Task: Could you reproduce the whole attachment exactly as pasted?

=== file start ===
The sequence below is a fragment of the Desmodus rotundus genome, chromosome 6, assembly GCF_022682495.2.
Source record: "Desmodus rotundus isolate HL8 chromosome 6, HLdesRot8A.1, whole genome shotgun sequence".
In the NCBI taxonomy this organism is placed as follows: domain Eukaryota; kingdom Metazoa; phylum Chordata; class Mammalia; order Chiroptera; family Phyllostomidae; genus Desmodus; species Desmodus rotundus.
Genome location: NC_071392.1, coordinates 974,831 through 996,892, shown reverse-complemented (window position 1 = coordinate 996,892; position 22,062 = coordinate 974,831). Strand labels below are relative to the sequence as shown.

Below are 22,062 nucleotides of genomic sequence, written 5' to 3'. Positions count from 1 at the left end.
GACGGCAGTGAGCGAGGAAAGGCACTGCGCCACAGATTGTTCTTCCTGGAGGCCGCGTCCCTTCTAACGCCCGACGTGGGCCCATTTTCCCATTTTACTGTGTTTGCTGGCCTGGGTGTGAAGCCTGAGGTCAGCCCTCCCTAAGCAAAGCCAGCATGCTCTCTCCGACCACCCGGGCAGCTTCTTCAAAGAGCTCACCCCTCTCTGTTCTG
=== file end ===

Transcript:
The sequence below is a fragment of the Desmodus rotundus genome, chromosome 6, assembly GCF_022682495.2.
Source record: "Desmodus rotundus isolate HL8 chromosome 6, HLdesRot8A.1, whole genome shotgun sequence".
In the NCBI taxonomy this organism is placed as follows: domain Eukaryota; kingdom Metazoa; phylum Chordata; class Mammalia; order Chiroptera; family Phyllostomidae; genus Desmodus; species Desmodus rotundus.
Genome location: NC_071392.1, coordinates 974,831 through 996,892, shown reverse-complemented (window position 1 = coordinate 996,892; position 22,062 = coordinate 974,831). Strand labels below are relative to the sequence as shown.

Below are 22,062 nucleotides of genomic sequence, written 5' to 3'. Positions count from 1 at the left end.
GACGGCAGTGAGCGAGGAAAGGCACTGCGCCACAGATTGTTCTTCCTGGAGGCCGCGTCCCTTCTAACGCCCGACGTGGGCCCATTTTCCCATTTTACTGTGTTTGCTGGCCTGGGTGTGAAGCCTGAGGTCAGCCCTCCCTAAGCAAAGCCAGCATGCTCTCTCCGACCACCCGGGCAGCTTCTTCAAAGAGCTCACCCCTCTCTGTTCTG